But the humble and strikingly honest full-back was more or less happy with his lot.
“Eighteen months ago I would not have expected to be playing for one of the most famous clubs in the world,” he said. “I do not have silverware in my collection in my career but signing for Liverpool I have a real chance to win medals in every competition we enter.”
The superiority of Fabio Aurelio was a blessing in disguise for Dossena; though the Italian was relegated to the bench, it was from there that he would make his two greatest contributions to the Liverpool side of 2008-09 – contributions that would (sort of) justify his £7million transfer fee and earn him a place in the hearts of Kopites far and wide.
It was from the bench that Andrea Dossena scored against Real Madrid.
Liverpool went into their second-leg, last-16 tie against Madrid with a slender 1-0 advantage.
Two weeks prior, Benitez’s side had stolen an away victory against the Spanish giants – playing out their final season of the pre-Ronaldo era – courtesy of a late header from Yossi Benayoun.
Tensions were high.
Although this was far from a legendary side of Galacticos, a slow defence of Jamie Carragher and Martin Skrtel was up against Raúl, Gonzalo Higuaín, Arjen Robben and Wesley Sneijder. It could have gone either way.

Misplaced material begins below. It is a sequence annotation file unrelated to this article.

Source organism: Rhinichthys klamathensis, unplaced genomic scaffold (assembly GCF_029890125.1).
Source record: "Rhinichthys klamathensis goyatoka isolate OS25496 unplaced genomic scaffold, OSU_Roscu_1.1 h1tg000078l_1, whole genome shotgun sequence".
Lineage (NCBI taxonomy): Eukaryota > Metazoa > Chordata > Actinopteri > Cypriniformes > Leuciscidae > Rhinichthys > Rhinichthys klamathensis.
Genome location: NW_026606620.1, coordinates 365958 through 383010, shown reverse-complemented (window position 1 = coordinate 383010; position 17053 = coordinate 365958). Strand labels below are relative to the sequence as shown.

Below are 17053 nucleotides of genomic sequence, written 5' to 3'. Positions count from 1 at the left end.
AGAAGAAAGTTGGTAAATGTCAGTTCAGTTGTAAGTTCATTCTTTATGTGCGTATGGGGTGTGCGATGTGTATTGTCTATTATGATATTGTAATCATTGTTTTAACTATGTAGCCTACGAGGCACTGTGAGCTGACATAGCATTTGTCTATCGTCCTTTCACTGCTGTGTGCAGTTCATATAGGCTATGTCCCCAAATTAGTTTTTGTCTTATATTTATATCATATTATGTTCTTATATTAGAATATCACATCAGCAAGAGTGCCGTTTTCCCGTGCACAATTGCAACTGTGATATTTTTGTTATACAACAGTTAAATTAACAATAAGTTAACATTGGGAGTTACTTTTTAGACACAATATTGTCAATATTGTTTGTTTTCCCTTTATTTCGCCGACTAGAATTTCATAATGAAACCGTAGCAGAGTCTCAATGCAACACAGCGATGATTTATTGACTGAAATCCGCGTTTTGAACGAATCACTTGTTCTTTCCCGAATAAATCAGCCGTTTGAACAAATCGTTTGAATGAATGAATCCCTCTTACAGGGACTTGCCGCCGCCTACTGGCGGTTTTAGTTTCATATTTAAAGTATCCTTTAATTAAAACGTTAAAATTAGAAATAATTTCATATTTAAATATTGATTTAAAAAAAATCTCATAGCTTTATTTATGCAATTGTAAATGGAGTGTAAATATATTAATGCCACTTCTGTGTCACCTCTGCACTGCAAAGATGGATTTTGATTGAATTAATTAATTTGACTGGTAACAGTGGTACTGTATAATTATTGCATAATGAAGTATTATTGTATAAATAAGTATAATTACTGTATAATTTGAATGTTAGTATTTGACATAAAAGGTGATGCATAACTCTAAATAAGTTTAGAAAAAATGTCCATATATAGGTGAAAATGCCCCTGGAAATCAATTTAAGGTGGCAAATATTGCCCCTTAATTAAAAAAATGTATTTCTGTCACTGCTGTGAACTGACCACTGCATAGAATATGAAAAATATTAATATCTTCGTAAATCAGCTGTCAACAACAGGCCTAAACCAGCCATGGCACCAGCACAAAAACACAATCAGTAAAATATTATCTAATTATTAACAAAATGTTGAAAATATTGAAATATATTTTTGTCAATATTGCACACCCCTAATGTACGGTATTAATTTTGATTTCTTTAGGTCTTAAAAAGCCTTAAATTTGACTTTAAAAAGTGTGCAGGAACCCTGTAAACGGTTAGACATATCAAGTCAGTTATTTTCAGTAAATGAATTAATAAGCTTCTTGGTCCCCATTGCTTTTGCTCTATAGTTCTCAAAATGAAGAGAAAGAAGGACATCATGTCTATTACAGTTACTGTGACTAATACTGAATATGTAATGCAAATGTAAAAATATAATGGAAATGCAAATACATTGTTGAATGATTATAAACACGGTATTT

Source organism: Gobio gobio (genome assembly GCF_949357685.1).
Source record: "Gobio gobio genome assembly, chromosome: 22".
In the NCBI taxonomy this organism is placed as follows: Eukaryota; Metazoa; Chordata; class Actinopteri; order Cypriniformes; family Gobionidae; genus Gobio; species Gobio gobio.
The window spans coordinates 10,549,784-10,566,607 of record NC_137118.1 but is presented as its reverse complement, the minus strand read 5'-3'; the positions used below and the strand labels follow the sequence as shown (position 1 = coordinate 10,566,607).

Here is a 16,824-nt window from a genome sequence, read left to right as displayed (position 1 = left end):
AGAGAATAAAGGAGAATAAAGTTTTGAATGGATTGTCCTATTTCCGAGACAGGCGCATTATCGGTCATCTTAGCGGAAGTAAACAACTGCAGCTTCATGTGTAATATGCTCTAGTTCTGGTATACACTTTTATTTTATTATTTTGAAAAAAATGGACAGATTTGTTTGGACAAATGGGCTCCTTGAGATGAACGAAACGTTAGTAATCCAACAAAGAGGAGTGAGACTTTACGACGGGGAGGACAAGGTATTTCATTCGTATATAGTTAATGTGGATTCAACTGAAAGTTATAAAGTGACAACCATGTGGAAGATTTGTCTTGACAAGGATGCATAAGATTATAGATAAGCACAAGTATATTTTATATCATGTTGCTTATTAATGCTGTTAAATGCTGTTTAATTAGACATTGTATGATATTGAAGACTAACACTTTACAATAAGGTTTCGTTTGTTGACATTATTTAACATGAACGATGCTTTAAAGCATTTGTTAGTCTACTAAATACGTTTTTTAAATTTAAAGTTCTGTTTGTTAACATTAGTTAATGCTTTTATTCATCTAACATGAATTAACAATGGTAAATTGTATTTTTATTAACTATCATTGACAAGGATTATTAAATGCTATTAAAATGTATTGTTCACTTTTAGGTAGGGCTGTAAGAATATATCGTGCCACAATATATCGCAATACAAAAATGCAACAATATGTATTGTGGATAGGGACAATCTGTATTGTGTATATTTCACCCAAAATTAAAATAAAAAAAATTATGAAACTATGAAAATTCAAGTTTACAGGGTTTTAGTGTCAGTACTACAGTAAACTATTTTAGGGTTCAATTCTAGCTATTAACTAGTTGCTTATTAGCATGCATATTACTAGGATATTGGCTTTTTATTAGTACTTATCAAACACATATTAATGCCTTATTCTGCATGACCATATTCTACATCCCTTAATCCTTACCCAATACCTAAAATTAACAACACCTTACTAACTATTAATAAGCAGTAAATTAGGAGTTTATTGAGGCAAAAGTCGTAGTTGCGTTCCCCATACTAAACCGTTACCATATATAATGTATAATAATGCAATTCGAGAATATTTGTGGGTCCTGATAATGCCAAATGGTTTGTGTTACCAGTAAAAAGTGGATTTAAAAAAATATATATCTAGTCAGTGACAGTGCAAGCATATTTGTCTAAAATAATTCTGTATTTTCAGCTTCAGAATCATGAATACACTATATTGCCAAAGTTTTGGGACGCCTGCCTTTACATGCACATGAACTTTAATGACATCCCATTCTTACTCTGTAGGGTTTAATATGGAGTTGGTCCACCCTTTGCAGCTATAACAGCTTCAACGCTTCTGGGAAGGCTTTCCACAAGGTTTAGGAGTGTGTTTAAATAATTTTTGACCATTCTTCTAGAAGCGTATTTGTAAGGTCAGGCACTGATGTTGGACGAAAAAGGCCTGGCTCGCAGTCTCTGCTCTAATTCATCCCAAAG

As it happened, it went Liverpool’s way – massively. Wasn’t even close. Madrid got a schooling.
By the 47th minute, it was 3-0 to the hosts, captain Steven Gerrard adding two goals to Fernando Torres’ opener, and it wasn’t long before Liverpool got the chance to showboat – not with tricks, but with substitutions.
In the 73rd minute, 20-year-old Jay Spearing came on for Gerrard; 10 minutes later, Torres was swapped for the heretofore underperforming Dossena, on as an auxiliary left-winger.
Close out the game, Andrea. Keep it simple. Keep an eye on Sneijder. Hold your position.
Five minutes after coming onto the pitch, Dossena tucked in a Javier Mascherano cross to score his first ever goal for the Reds – his first of, yes, two.
Anfield roared. Gerrard and Torres, both tracksuited in the stands, exchanged lively words. Had Mascherano and Dossena, of all people, just taken their jobs?
If Andrea Dossena ever gets struck by lightning – touch wood (but not a tree in an elevated area) that he doesn’t – he should be very f**king wary of getting struck again, right in the same spot.